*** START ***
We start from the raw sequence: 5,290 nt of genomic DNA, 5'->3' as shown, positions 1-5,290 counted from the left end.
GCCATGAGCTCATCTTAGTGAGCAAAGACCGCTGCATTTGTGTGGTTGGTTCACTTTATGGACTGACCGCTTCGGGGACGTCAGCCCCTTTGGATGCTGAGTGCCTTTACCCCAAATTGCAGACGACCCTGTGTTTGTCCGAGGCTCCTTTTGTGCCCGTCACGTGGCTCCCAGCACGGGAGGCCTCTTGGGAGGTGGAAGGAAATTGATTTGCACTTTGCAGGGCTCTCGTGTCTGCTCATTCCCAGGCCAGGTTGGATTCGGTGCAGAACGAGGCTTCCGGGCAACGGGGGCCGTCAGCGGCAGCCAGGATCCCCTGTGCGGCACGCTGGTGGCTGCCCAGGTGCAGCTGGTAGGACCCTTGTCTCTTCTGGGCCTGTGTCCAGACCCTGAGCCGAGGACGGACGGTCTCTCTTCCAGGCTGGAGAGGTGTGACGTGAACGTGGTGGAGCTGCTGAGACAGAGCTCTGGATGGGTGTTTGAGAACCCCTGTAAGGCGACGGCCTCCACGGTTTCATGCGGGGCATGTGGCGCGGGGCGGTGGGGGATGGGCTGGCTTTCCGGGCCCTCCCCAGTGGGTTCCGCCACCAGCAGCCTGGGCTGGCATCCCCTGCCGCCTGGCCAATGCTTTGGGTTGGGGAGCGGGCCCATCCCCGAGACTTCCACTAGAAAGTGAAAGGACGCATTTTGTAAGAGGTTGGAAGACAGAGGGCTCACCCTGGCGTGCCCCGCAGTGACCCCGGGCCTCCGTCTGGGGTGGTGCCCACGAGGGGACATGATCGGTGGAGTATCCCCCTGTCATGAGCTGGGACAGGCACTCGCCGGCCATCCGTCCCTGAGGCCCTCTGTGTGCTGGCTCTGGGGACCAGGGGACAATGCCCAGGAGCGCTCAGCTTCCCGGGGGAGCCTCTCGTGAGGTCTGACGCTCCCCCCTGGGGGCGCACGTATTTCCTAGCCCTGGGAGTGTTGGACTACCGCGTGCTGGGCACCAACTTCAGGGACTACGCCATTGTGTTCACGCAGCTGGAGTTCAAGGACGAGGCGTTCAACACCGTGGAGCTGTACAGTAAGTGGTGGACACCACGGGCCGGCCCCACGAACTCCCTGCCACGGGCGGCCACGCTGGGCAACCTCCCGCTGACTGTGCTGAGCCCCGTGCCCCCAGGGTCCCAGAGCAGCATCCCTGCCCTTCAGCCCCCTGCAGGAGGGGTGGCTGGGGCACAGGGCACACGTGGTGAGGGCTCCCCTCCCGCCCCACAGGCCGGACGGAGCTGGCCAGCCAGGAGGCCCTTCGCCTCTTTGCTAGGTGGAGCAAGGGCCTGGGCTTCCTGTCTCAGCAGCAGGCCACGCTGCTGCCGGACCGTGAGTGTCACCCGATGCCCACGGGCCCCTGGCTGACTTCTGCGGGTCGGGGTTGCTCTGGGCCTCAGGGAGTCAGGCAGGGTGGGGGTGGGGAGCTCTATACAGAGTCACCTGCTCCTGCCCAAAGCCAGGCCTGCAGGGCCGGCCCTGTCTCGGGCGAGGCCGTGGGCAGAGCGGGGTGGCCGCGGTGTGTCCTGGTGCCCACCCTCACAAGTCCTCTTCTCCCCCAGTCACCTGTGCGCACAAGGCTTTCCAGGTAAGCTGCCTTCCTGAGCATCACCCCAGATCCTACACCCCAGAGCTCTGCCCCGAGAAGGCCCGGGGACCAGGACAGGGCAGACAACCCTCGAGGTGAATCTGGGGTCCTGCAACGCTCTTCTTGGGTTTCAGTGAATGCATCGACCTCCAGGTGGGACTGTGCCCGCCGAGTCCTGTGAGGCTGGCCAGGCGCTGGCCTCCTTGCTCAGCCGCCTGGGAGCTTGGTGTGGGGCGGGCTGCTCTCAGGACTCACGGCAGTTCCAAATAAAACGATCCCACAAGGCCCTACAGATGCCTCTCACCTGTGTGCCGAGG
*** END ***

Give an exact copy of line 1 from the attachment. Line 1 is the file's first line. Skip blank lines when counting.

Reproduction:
We start from the raw sequence: 5,290 nt of genomic DNA, 5'->3' as shown, positions 1-5,290 counted from the left end.